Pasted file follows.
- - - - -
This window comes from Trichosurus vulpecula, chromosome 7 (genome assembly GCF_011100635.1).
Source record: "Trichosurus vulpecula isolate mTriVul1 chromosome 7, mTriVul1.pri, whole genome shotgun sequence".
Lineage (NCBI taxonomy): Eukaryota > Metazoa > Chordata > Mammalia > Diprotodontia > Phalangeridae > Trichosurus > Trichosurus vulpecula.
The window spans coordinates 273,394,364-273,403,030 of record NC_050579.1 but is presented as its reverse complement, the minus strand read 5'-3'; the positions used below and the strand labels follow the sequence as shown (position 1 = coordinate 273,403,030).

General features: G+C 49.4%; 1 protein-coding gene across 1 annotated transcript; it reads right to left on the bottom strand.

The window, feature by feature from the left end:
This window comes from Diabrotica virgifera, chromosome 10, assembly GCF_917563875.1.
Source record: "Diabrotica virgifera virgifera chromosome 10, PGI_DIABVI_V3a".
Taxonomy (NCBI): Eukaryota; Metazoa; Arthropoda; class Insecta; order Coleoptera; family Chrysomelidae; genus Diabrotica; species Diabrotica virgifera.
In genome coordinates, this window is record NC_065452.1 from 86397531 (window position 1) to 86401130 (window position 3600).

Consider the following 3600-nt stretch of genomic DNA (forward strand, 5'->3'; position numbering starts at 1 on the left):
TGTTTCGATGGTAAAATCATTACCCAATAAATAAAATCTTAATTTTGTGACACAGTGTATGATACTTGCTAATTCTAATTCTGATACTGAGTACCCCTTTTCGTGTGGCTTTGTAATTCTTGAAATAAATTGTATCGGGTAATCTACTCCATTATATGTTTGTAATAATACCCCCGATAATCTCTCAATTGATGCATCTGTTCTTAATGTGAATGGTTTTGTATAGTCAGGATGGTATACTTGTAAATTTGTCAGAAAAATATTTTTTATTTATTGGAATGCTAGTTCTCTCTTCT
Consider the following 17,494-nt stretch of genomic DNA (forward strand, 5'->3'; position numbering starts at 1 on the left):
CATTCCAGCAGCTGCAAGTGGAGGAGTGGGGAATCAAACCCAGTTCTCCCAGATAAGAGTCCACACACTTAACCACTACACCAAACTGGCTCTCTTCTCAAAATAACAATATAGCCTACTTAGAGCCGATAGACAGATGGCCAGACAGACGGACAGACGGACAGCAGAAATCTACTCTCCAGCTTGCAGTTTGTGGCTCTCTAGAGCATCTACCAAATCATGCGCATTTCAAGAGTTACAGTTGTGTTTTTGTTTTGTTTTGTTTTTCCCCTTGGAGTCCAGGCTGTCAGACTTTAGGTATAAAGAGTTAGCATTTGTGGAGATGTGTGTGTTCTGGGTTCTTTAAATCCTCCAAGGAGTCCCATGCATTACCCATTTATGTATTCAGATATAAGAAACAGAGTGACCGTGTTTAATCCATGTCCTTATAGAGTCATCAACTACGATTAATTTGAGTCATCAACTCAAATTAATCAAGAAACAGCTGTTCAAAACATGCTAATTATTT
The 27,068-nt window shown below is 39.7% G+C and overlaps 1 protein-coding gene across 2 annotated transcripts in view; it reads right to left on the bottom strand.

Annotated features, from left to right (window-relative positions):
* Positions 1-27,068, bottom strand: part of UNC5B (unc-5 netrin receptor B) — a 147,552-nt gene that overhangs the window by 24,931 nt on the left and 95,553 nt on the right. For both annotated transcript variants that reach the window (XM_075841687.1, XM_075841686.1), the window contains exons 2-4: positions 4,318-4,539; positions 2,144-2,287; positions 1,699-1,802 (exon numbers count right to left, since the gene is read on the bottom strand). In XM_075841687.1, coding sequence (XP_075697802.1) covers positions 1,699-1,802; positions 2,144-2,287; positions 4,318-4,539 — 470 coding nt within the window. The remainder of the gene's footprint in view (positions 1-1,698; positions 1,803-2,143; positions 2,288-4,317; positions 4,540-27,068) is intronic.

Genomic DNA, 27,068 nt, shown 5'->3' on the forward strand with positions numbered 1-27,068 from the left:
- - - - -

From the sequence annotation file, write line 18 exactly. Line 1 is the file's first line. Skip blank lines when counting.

Genomic DNA, 27,068 nt, shown 5'->3' on the forward strand with positions numbered 1-27,068 from the left: